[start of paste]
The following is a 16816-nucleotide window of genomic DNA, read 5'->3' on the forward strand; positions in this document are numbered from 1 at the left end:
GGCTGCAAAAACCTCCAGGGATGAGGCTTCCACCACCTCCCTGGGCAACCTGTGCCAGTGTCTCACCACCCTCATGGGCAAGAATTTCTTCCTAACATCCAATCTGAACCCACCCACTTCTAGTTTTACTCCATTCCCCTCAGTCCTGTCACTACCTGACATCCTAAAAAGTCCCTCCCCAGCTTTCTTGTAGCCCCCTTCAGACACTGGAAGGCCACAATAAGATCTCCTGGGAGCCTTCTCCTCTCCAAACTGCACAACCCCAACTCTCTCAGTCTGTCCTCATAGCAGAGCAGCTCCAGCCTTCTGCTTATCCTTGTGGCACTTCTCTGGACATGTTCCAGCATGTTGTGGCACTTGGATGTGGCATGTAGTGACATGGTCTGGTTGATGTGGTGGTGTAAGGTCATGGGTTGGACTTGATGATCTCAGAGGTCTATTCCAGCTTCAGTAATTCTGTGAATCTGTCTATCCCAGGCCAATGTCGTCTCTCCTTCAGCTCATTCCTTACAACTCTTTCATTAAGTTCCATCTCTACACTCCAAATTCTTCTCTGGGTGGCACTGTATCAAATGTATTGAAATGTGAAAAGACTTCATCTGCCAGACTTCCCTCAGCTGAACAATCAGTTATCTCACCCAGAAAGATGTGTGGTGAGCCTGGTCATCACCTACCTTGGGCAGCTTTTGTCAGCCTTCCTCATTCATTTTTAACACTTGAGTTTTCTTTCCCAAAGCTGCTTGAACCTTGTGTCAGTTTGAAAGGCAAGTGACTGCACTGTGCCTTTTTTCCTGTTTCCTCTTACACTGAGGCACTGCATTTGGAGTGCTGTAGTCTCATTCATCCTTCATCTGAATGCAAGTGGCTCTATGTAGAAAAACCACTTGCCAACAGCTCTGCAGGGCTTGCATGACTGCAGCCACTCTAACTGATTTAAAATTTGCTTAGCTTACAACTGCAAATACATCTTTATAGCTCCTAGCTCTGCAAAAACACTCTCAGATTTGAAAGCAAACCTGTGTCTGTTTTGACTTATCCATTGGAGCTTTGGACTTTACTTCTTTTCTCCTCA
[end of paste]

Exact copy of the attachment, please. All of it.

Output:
The following is a 16816-nucleotide window of genomic DNA, read 5'->3' on the forward strand; positions in this document are numbered from 1 at the left end:
GGCTGCAAAAACCTCCAGGGATGAGGCTTCCACCACCTCCCTGGGCAACCTGTGCCAGTGTCTCACCACCCTCATGGGCAAGAATTTCTTCCTAACATCCAATCTGAACCCACCCACTTCTAGTTTTACTCCATTCCCCTCAGTCCTGTCACTACCTGACATCCTAAAAAGTCCCTCCCCAGCTTTCTTGTAGCCCCCTTCAGACACTGGAAGGCCACAATAAGATCTCCTGGGAGCCTTCTCCTCTCCAAACTGCACAACCCCAACTCTCTCAGTCTGTCCTCATAGCAGAGCAGCTCCAGCCTTCTGCTTATCCTTGTGGCACTTCTCTGGACATGTTCCAGCATGTTGTGGCACTTGGATGTGGCATGTAGTGACATGGTCTGGTTGATGTGGTGGTGTAAGGTCATGGGTTGGACTTGATGATCTCAGAGGTCTATTCCAGCTTCAGTAATTCTGTGAATCTGTCTATCCCAGGCCAATGTCGTCTCTCCTTCAGCTCATTCCTTACAACTCTTTCATTAAGTTCCATCTCTACACTCCAAATTCTTCTCTGGGTGGCACTGTATCAAATGTATTGAAATGTGAAAAGACTTCATCTGCCAGACTTCCCTCAGCTGAACAATCAGTTATCTCACCCAGAAAGATGTGTGGTGAGCCTGGTCATCACCTACCTTGGGCAGCTTTTGTCAGCCTTCCTCATTCATTTTTAACACTTGAGTTTTCTTTCCCAAAGCTGCTTGAACCTTGTGTCAGTTTGAAAGGCAAGTGACTGCACTGTGCCTTTTTTCCTGTTTCCTCTTACACTGAGGCACTGCATTTGGAGTGCTGTAGTCTCATTCATCCTTCATCTGAATGCAAGTGGCTCTATGTAGAAAAACCACTTGCCAACAGCTCTGCAGGGCTTGCATGACTGCAGCCACTCTAACTGATTTAAAATTTGCTTAGCTTACAACTGCAAATACATCTTTATAGCTCCTAGCTCTGCAAAAACACTCTCAGATTTGAAAGCAAACCTGTGTCTGTTTTGACTTATCCATTGGAGCTTTGGACTTTACTTCTTTTCTCCTCA